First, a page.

At the Losail MotoGP tests, the Yamaha factory riders rounded out day two with the first and seventh fastest times. Leading the way was the newly-hired Fabio Quartarato, who set a best of 1'53"940, followed, six places behind, by Maverick Viñales, with a 1'54"395.
The two Iwata riders were separated by just 0.455 of a second and both were pleased with their performance, "El Diablo" in particular pointing out how important it will be to collaborate with his team-mate.
And yet, the impression is different. Or rather, yes, numbers 20 and 12 will share many things and compare data via their respective engineers, but the reality is that the younger rider is sending a message to the older rider: "Look, I’ve come to the factory team for two reasons. To upset the apple cart, so to speak, and to win the world title”. Rightly so, this is racing after all, but is Viñales in agreement? Not exactly.
Quartararo's unmissable opportunity in MotoGP
“Quarta”, who will turn 22 on 20 April, is the explosive youngster on the Yamaha factory team. 2021 marks his seventh complete season in the world championship and his third in the top class. And although the results he’s achieved thus far have been interesting, they haven't allowed him to achieve his goal.
And that’s the number 1 plate of course. He looked to be getting close last year, but then came the collapse, both emotional and performance-related. With mistakes, crashes, technical confusion and imprecise riding, Fabio essentially threw the title away.
He has stated that the pressure he feels as a factory rider is significant. And that he likes it. But he has also said how he likes to pave the way for Yamaha. Perhaps all this reasoning is fruitless, or at least limiting. He just needs to twist the throttle and that’s it. That’s the only way to beat everyone, Viñales included. El Diablo has the opportunity of a lifetime and he needs to exploit it, just as he did at Losail, if he wants to step up as the first Yamaha rider.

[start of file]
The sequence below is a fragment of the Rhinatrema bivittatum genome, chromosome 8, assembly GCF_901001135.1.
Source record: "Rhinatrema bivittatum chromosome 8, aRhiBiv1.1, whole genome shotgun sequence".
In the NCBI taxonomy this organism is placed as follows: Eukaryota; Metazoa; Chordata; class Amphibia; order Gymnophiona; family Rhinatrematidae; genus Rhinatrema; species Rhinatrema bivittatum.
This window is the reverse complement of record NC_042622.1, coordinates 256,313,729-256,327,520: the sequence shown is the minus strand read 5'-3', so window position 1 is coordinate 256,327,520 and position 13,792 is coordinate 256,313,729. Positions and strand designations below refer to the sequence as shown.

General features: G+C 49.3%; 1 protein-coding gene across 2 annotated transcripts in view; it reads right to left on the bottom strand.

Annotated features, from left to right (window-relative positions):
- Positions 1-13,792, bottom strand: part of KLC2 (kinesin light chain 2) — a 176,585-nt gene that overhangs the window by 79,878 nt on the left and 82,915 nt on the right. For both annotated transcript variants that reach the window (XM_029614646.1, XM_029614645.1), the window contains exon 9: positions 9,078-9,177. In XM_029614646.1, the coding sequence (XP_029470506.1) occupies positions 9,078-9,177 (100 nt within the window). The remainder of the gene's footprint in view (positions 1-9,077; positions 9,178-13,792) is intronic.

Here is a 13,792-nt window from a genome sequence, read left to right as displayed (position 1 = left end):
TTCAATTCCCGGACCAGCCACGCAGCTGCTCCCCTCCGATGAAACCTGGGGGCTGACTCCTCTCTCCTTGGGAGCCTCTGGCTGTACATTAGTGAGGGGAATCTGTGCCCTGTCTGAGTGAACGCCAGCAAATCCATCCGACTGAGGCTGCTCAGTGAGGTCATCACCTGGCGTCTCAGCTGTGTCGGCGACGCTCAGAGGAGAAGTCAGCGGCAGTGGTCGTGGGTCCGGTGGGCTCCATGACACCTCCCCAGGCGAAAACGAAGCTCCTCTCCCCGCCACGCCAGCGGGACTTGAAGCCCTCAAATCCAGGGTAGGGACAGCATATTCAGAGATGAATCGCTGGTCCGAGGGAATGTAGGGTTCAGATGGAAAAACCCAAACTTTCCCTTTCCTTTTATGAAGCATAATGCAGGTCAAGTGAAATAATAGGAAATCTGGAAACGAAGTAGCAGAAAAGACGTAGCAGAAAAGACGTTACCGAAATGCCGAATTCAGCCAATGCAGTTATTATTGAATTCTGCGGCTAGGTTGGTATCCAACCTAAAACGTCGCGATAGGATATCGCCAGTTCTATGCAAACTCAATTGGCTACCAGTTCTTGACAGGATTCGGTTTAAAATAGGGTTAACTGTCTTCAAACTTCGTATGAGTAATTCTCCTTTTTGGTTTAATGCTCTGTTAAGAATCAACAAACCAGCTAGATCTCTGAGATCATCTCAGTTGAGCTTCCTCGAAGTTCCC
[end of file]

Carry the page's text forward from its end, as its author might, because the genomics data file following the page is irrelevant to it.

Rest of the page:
A unique opportunity also for Viñales? His last as a factory rider?
It applies to everyone of course, but… if there’s one rider who hates to be referred to as second rider on a team, then that’s Maverick Viñales. You can say that the status depends on the results, true. But the Catalan doesn’t see it that way. The 26-year old weighs every gesture, every word is evaluated and considered.
In fact, although he was faster and more competitive than Valentino Rossi - the Italian disappointing under the Qatari night sky - he continued to create problems bigger than himself. A lack of encouragement, complements and so on. It’s lucky for him that the nine-time champion’s performance was under par, otherwise...
...otherwise, imagine the scene! The answer may arrive soon. Quartararo has launched a message: the number 1 spot at Monster Energy (and Yamaha) is mine. So, ‘my friend’, accept that you are second rider. Yes, sure. As the more experienced rider and the older rider who steers development, Viñales will do anything but hang his head.
No wall between Quartararo and Viñales. For now
Clearly we won’t see a protective barrier like that put up between Rossi and Lorenzo during Jorge’s early MotoGP years. That was damaging to the Yamaha image - not to mention the sport in general – and not something the company wants to revisit. Also because time is ticking on and "even Suzuki" has won the title in the reigning class while Iwata continues to win nothing. Still nothing.
It will be difficult to manage two primadonnas like Fabio and Maverick. They may have to share a garage, but don’t ask them to get along. Put up with eachother? Maybe. Exchange Christmas gifts? Mmm, we don’t think so.
Quartararo is ready, already ready after Qatar, to step into the role of first Yamaha rider. And what he’s lacking in concept, he’ll make up for on the track. On the other side of the garage, Viñales needs to keep his garden growing, assisted by a royal salary and the advantage of being able to steer M1 development in his favour. We won’t see walls, but we are in for some mega battles on track. And we can’t wait.
Translated by Heather Watson